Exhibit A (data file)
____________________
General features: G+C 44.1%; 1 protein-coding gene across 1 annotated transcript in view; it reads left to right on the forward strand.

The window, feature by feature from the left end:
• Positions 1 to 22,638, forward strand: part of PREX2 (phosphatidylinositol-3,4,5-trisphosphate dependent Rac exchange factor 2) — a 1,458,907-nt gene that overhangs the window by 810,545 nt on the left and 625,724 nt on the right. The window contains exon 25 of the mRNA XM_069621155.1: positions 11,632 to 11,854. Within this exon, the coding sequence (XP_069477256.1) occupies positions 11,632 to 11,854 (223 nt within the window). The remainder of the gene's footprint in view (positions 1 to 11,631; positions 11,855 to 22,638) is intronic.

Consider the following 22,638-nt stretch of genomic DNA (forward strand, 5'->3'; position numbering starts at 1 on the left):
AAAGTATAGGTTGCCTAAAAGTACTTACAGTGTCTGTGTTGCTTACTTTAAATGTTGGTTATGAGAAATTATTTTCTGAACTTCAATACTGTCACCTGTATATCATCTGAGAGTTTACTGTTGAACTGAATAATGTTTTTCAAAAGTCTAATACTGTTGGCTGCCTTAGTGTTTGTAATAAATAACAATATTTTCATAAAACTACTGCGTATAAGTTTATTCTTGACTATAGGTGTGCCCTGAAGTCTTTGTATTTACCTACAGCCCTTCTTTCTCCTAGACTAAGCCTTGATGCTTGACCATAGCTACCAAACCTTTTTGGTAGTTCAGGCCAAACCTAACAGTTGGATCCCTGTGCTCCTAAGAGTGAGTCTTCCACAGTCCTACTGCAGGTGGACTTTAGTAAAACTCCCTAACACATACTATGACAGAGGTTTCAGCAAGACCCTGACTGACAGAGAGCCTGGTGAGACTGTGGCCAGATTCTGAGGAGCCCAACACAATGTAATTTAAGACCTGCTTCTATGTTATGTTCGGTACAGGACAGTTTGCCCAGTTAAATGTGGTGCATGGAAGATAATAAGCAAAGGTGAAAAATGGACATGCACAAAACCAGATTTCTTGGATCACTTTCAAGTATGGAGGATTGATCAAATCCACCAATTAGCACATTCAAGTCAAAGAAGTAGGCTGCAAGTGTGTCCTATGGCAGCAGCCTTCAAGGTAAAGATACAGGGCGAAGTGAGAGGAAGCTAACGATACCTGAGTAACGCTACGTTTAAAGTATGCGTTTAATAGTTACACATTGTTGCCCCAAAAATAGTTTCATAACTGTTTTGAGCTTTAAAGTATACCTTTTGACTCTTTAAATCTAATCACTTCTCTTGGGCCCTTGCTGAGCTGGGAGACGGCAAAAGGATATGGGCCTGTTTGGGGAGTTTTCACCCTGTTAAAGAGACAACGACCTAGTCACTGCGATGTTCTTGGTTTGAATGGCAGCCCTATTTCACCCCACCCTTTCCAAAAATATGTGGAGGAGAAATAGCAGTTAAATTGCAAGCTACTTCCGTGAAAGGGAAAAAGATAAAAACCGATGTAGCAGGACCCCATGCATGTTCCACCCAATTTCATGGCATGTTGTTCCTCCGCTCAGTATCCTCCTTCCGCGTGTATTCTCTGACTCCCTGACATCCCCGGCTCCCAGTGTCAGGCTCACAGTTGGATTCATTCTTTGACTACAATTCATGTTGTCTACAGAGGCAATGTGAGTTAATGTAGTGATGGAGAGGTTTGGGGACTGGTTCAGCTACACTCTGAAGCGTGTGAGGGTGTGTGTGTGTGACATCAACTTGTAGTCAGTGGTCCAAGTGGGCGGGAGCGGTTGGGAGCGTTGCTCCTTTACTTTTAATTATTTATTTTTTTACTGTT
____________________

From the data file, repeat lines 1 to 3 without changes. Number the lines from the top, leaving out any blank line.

General features: G+C 44.1%; 1 protein-coding gene across 1 annotated transcript in view; it reads left to right on the forward strand.

The window, feature by feature from the left end:
• Positions 1 to 22,638, forward strand: part of PREX2 (phosphatidylinositol-3,4,5-trisphosphate dependent Rac exchange factor 2) — a 1,458,907-nt gene that overhangs the window by 810,545 nt on the left and 625,724 nt on the right. The window contains exon 25 of the mRNA XM_069621155.1: positions 11,632 to 11,854. Within this exon, the coding sequence (XP_069477256.1) occupies positions 11,632 to 11,854 (223 nt within the window). The remainder of the gene's footprint in view (positions 1 to 11,631; positions 11,855 to 22,638) is intronic.